Replacing defective mitochondrial genes using AAV-mediated engineering
AAV-mediated gene therapy targeting the liver can be very effective in those mitochondrial diseases characterized by accumulation of toxic compounds, or by specific liver dysfunction. Examples of the first group are ethylmalonic encephalopathy, a lethal infantile condition caused by accumulation of toxic hydrogen sulphide, and mitochondrial neuro-gastro-encephalomyopathy (MNGIE), characterized by mitochondrial DNA damage caused by accumulation of mutagenic thymidine.
Figure | AAV8 therapy in Ethe1-/- mice | The AAV-treated Ethe1-/- mice (red line) have a highly prolonged lifespan compared to naive littermates (grey line).
In both cases, AAV-based liver-targeted gene replacement produced a persistent reduction of the toxic compound in body fluids and tissues of the corresponding disease mouse models. In particular, in the Ethe1 knockout mouse, which if untreated does not survive beyond P30, this effect was also associated with remarkable prolongation of lifespan, up to 8-12 months
Figure | AAV-mediated gene therapy | Several AAV-serotypes (AAV1, 2, 8, 6, 9) have been used to deliver and express several therapeutic genes (restriction enzymes, RE, ApaLI, AIFM1, TYMP, ETHE1, ND4, MPV17) to specific tissues.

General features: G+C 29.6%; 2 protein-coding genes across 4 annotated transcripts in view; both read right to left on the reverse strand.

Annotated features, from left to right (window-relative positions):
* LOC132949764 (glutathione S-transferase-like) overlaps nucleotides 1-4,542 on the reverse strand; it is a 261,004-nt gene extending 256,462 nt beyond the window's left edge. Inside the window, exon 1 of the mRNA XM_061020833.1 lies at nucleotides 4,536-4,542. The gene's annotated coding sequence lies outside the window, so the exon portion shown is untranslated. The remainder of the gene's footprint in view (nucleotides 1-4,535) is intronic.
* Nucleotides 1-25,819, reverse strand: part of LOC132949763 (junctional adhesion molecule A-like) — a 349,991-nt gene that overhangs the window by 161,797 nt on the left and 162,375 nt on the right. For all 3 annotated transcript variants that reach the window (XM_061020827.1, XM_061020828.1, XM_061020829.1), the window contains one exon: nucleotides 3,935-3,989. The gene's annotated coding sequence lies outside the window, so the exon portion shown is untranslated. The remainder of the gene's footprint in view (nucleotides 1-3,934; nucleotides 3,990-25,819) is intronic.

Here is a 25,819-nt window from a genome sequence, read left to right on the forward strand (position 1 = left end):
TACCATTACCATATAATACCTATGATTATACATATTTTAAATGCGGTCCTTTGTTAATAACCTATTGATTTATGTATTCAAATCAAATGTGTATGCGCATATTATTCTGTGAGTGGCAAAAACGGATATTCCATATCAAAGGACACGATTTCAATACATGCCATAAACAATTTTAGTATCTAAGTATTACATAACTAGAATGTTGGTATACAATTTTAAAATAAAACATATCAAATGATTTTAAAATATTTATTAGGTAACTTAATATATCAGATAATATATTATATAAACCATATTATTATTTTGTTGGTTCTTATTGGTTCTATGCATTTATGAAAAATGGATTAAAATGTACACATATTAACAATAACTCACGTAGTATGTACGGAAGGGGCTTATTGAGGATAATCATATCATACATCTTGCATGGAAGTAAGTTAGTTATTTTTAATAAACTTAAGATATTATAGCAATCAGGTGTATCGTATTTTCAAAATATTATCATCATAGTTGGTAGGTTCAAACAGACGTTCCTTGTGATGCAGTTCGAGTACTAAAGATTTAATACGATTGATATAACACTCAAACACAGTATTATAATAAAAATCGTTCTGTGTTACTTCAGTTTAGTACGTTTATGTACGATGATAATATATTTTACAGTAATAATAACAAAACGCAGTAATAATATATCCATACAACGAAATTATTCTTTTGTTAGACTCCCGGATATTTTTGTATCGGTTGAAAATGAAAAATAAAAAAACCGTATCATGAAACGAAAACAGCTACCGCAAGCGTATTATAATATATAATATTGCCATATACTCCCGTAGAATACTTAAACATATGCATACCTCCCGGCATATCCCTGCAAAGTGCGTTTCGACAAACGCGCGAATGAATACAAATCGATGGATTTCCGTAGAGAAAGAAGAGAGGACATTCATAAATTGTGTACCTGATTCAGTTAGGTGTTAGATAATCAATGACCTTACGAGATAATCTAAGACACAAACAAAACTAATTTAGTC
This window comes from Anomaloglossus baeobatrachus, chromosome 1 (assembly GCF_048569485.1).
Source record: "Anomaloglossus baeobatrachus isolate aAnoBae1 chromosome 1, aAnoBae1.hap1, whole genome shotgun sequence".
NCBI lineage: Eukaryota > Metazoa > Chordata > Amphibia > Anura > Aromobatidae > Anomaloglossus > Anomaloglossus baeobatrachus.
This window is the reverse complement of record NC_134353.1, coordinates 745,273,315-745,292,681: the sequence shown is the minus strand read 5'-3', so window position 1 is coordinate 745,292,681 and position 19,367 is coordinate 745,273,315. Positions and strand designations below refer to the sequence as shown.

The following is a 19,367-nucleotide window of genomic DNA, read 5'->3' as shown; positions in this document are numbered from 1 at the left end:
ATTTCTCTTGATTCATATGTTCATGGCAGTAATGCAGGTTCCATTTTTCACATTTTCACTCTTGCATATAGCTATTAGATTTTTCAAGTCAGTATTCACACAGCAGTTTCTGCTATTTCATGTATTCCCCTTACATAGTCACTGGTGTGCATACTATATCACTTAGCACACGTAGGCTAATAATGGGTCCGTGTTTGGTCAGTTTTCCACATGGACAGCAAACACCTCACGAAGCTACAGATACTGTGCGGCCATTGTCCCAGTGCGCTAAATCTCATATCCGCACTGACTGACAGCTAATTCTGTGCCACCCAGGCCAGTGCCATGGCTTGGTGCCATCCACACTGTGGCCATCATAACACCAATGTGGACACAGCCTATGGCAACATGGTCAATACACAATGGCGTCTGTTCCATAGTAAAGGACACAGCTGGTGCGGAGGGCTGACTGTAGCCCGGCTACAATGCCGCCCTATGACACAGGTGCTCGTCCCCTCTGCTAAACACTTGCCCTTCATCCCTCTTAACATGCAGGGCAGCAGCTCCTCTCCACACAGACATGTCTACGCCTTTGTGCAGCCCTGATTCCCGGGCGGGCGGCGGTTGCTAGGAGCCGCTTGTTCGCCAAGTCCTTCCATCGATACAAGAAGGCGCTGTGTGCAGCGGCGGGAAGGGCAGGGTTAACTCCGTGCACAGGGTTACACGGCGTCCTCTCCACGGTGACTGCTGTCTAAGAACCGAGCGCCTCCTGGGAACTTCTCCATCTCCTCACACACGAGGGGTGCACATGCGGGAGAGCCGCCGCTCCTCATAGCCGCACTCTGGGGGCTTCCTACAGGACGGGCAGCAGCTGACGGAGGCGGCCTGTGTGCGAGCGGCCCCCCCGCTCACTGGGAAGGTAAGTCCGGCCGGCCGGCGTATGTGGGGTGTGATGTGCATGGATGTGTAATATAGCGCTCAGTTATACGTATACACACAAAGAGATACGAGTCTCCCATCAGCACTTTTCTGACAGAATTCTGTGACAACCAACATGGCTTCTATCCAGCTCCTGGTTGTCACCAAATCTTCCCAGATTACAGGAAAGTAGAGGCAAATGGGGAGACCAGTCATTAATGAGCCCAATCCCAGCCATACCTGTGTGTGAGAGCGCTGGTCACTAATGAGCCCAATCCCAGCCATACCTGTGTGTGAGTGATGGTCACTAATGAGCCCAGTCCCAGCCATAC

We are now implementing a clinical trial using AAV-mediated gene therapy for MNGIE, for which we are members of a European consortium.
Other approaches are still at the experimental level. These include:
- The use of alternative xenogenes encoding AOX and Ndi1 to bypass defects in complex III/IV and complex I, respectively. AOX is an alternative oxidase used by plants, several invertebrates, and lower eukaryotes to deliver electrons from coenzyme-Q to molecular oxygen, thus bypassing complexes III and IV; Ndi1 is used by several yeast species to oxidize NADH.
Figure | Electron-transport chain and the site of action of AOX
- The modulation of mitochondrial morphology and/or dynamics. We have recently shown [bib][\bib] that moderate overexpression of Opa1, a GTPase of the inner mitochondrial membrane involved in shaping the mitochondrial cristae, leads to partial correction of the clinical and biochemical phenotype of two models of mitochondrial disease.
- In collaboration with Prof. Giulia d’Amati, La Sapienza University, Rome, Italy we have observed that both reduced respiratory and proliferation rates of cybrids carrying the homoplasmic 3243G>A “MELAS” mutation in mt-tRNALeu(UUR) can be corrected by overexpressing the 60aa C-terminal peptide of the cognate aminoacyl-tRNA synthase, LARS2 (C-term), or (iv) a recombinant peptide resulting by the N-terminal fusion of C-term with a mitochondrial targeting sequence (MTS). These results suggest that the C-term peptide has a chaperone-like effect that stabilizes the mutant tRNA and can be exploited therapeutically. The recent availability of mouse models carrying mutations in mtDNA-encoded genes will allow us in the future to assess the efficacy of this approach in vivo.